This statement underscores that no matter how an inheritance is handled—whether blended with other marital assets or kept separate—it doesn't escape the scrutiny of the Court. The manner in which it's used, and its impact on the marital financial landscape, becomes instrumental in the Court's determinations.
In the case of Bishop & Bishop  FamCAFC 138, the wife obtained an inheritance two years prior to the conclusion of their 23-year marriage. She maintained the inheritance separately, ensuring it wasn't blended with other marital assets. During the trial, this inheritance wasn't included in the asset pool's calculation. However, upon appeal, the Full Court observed that the initial judge did consider the inheritance when evaluating any necessary adjustments according to s.75(2) of the Family Law Act. The Full Court affirmed that the judge's approach was valid.
In the case of Miller & Miller  FamCA 591, during a 10-year marriage with two young children, the Husband was bequeathed an inheritance that made up a considerable portion of the overall asset pool. This inheritance came to him three years prior to the couple's separation. The Full Court, while deciding, opted to incorporate the inheritance into the asset pool. Nevertheless, they acknowledged the Husband's individual contributions, providing him with a favourable assessment.
Prospective Inheritances: The Uncharted Waters
Prospective inheritances refer to the potential inheritance a person might receive in the future. Unlike current inheritances, which are tangible, definite, and can be factored into settlements with clarity, prospective inheritances are cloaked in a layer of uncertainty. This is because their realization depends on future events, most notably the passing of a benefactor, and other potential unforeseen changes to a will or estate.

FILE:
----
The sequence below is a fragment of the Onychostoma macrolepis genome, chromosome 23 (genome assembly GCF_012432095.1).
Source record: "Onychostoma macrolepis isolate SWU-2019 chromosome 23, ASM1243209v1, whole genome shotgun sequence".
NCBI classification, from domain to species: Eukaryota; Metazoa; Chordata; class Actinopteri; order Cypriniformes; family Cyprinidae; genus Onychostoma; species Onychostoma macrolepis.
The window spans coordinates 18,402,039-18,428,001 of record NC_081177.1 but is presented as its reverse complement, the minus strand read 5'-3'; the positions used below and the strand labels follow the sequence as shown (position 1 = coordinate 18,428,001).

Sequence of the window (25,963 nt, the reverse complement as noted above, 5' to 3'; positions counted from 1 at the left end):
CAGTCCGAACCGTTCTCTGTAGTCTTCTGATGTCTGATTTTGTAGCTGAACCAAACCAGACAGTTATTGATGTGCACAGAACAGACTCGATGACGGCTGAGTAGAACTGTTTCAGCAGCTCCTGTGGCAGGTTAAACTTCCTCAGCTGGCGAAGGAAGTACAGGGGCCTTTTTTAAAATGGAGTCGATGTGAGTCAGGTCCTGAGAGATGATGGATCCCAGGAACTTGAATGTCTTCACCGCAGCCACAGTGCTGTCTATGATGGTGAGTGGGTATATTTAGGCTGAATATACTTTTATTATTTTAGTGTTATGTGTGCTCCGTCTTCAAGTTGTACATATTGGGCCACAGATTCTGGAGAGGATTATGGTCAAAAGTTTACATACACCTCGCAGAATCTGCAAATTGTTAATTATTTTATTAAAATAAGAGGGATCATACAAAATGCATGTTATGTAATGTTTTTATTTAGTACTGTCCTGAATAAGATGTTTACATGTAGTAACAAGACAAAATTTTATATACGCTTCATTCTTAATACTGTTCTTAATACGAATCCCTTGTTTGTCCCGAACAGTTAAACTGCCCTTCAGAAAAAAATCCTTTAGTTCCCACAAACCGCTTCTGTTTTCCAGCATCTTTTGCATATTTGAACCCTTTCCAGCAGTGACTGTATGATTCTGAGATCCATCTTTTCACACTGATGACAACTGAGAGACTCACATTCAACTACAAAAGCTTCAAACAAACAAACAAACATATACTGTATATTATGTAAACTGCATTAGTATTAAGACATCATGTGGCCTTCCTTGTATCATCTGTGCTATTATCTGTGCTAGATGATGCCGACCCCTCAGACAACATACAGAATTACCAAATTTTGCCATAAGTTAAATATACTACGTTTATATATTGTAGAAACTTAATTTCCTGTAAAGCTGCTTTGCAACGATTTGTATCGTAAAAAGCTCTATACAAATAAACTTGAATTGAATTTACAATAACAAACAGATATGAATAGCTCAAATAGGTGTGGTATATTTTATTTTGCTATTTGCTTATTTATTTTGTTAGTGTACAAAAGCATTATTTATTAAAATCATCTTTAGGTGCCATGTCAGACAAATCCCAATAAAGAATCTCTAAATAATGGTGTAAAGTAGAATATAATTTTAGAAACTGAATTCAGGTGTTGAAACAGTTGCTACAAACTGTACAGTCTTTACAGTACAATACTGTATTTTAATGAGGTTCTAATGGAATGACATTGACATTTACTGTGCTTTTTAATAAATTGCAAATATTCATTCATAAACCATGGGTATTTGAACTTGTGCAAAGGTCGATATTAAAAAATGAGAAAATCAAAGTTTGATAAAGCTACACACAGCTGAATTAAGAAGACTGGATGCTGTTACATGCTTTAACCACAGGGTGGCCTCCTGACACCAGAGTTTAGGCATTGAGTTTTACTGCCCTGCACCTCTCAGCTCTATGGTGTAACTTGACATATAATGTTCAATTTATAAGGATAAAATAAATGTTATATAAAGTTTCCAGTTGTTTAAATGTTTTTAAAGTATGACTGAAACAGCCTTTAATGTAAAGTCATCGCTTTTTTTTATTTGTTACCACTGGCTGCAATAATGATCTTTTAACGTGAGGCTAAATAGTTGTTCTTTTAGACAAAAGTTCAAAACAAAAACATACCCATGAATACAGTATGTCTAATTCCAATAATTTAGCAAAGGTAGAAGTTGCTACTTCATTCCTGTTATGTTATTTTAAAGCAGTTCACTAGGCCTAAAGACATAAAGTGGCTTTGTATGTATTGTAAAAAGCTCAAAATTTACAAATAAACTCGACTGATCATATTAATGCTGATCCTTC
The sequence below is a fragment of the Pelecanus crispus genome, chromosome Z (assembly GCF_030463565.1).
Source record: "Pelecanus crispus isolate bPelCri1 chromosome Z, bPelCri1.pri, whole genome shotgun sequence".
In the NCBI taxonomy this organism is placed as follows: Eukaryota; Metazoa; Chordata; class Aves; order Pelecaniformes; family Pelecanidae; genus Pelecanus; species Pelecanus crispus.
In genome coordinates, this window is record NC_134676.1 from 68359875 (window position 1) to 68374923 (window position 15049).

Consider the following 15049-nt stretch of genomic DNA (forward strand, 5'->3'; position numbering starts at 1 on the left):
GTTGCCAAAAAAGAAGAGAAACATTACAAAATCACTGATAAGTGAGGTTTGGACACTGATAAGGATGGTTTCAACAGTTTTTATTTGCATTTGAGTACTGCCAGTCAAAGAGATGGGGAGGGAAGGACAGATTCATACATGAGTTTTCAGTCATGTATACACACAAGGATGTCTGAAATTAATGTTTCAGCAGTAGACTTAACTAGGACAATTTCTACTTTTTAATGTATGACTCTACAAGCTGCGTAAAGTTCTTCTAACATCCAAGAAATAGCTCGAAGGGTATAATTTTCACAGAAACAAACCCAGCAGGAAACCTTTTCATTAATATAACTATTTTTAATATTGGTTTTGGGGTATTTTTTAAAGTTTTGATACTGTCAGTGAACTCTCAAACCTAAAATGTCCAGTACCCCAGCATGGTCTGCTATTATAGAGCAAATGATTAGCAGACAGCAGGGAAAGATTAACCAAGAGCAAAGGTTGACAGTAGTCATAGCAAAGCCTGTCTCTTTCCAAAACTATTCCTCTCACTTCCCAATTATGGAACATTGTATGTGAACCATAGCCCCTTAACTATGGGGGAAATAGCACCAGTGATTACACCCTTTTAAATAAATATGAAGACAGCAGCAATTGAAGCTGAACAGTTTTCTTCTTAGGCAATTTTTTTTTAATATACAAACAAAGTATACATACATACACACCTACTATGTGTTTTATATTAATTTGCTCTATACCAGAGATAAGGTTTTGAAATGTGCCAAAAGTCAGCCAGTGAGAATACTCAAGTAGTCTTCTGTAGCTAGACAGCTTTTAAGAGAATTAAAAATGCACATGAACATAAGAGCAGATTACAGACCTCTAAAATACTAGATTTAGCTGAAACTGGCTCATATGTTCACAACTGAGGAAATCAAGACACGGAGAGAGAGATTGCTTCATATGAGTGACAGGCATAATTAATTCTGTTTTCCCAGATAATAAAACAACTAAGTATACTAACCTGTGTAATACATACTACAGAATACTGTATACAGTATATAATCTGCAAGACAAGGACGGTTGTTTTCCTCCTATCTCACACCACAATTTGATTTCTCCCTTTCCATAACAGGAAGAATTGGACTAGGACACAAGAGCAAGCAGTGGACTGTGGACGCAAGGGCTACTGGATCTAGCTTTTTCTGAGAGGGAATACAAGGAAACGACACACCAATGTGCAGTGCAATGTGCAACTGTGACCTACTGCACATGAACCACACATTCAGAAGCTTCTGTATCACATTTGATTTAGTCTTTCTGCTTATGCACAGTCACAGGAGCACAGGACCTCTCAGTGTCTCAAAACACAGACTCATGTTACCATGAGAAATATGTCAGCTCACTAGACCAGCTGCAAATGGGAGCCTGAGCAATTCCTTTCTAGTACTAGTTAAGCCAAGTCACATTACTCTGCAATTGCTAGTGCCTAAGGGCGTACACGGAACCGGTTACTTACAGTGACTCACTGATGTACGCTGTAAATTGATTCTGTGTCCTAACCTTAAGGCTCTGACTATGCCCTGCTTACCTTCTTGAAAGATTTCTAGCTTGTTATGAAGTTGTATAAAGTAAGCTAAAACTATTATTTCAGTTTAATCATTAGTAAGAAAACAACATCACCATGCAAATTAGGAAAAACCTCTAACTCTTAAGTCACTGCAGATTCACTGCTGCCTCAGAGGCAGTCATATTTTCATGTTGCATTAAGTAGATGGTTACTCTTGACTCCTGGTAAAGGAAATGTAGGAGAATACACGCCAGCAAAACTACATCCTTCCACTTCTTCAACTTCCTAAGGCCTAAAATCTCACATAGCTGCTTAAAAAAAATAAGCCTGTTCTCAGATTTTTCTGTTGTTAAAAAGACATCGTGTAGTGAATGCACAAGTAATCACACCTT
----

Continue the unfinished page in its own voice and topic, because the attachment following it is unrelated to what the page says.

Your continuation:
While it might seem logical to some that future inheritances be considered in current settlements, the courts have a nuanced view on this. They typically categorize prospective inheritances as potential financial resources rather than actual property. This distinction is crucial. Unlike property that can be divided or factored into settlements, potential resources are speculative and aren’t considered with the same weight as current assets. However, their potential existence could influence decisions around the parties' future financial positions.
While often treated with caution, there are scenarios where prospective inheritances bear relevance in family law disputes. One such instance is the case of Tulloch v White. In this case, the court had to grapple with the concept of a significant expected inheritance.
“In a case where the testator had already made a Will favourable to the party but no longer had testamentary capacity and there was evidence of his or her likely impending death in circumstances where there may be a significant estate, and where there was a connection to s 75(2) factors, it would be shutting one’s eyes to treat that as irrelevant”.
Even though prospective inheritances are laden with uncertainty, when there's evidence that one party might come into considerable wealth in the foreseeable future, it can tilt the scales in settlement deliberations. The key lies in the strength of evidence regarding the expected inheritance and its potential implications on the financial landscape of the parties involved.
In certain circumstances, the looming expectation of a substantial inheritance can cause the courts to take a pause. The case of Grace v Grace offers a noteworthy example. In this instance, the court proceedings were adjourned due to an imminent inheritance. What made the inheritance fixed in the future was that the testator had lost their legal capacity due to illness and could not amend their will. The rationale behind such a decision is that the forthcoming inheritance could significantly alter the financial landscape of the parties, making any current determinations potentially unfair or inappropriate. By waiting until the inheritance is realized, the court can make a more informed and equitable decision.